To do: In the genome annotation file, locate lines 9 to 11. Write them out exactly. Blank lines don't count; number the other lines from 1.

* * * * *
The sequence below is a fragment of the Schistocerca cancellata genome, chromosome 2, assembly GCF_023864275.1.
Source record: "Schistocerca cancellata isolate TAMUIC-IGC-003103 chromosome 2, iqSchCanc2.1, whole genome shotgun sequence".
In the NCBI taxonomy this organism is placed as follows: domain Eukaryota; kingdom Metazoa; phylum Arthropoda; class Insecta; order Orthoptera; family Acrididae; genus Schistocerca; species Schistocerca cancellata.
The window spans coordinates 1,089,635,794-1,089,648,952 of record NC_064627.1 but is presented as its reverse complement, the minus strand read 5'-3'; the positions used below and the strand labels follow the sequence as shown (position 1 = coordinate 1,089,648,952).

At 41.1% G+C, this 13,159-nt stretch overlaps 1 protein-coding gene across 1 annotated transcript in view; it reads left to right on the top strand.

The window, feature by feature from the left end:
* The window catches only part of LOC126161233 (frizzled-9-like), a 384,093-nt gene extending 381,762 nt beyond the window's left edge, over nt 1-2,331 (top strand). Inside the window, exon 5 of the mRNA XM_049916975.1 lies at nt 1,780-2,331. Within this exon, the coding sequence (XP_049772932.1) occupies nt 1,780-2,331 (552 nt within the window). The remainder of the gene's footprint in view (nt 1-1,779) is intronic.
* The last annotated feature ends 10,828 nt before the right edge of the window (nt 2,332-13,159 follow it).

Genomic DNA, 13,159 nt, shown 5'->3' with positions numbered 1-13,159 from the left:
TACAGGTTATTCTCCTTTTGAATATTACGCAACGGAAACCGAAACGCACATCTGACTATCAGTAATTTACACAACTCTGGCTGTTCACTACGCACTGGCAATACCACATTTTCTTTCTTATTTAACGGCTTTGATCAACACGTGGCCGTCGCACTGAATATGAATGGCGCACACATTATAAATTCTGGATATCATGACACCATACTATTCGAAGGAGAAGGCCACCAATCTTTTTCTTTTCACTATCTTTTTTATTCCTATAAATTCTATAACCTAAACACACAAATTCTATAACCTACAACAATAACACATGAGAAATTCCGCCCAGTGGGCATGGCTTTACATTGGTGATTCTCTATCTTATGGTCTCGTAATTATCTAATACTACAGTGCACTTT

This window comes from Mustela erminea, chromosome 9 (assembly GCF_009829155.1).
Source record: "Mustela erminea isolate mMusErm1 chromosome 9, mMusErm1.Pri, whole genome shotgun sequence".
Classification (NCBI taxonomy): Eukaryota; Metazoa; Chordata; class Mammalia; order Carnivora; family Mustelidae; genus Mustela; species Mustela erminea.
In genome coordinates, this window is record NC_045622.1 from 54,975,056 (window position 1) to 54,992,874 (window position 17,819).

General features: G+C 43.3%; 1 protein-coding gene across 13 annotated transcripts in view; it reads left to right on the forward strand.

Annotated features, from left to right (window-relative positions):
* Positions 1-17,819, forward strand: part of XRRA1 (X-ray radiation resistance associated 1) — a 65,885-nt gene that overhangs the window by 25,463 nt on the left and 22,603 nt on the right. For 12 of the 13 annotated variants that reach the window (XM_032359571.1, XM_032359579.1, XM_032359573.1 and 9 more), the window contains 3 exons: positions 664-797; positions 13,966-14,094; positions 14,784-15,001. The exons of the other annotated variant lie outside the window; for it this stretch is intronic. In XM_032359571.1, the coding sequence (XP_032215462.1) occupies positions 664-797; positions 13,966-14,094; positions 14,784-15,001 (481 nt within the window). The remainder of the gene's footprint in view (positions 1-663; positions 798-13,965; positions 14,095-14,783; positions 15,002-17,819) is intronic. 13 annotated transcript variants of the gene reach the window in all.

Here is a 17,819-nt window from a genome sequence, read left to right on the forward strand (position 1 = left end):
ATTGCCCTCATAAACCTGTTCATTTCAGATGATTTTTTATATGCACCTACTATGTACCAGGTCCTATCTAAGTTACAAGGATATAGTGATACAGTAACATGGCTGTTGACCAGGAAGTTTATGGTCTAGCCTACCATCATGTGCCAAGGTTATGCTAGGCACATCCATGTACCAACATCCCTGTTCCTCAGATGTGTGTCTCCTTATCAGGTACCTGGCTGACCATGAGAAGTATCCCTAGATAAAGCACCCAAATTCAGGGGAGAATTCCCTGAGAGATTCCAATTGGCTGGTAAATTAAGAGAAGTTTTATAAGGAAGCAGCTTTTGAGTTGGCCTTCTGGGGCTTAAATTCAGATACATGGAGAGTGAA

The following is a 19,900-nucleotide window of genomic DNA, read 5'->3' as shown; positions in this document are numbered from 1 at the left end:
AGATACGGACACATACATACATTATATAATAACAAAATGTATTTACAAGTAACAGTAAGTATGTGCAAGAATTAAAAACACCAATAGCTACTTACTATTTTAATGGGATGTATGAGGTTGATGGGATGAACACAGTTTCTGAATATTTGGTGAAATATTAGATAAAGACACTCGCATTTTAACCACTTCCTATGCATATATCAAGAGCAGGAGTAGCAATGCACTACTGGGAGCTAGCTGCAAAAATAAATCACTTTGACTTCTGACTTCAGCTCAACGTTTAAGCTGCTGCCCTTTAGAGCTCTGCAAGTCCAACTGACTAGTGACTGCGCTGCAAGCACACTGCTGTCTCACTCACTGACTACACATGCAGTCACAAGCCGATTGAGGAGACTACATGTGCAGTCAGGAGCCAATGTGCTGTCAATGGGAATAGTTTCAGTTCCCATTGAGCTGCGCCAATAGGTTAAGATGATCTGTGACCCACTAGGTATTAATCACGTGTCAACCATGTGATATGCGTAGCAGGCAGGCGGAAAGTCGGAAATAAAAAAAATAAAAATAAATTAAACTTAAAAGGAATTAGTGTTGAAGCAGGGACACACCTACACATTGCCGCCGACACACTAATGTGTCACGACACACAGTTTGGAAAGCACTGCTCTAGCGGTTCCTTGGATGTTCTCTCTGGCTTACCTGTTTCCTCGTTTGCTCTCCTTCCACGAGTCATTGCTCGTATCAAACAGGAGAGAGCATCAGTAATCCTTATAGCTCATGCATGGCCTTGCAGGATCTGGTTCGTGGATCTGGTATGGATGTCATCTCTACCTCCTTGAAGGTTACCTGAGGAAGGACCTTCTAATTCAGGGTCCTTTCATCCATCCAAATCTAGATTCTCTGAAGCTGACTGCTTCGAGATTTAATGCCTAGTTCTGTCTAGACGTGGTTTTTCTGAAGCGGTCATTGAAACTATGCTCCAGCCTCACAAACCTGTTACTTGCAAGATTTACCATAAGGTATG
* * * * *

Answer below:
Genomic DNA, 13,159 nt, shown 5'->3' with positions numbered 1-13,159 from the left:
TACAGGTTATTCTCCTTTTGAATATTACGCAACGGAAACCGAAACGCACATCTGACTATCAGTAATTTACACAACTCTGGCTGTTCACTACGCACTGGCAATACCACATTTTCTTTCTTATTTAACGGCTTTGATCAACACGTGGCCGTCGCACTGAATATGAATGGCGCACACATTATAAATTCTGGATATCATGACACCATACTATTCGAAGGAGAAGGCCACCAATCTTTTTCTTTTCACTATCTTTTTTATTCCTATAAATTCTATAACCTAAACACACAAATTCTATAACCTACAACAATAACACATGAGAAATTCCGCCCAGTGGGCATGGCTTTACATTGGTGATTCTCTATCTTATGGTCTCGTAATTATCTAATACTACAGTGCACTTT

This window comes from Mustela erminea, chromosome 9 (assembly GCF_009829155.1).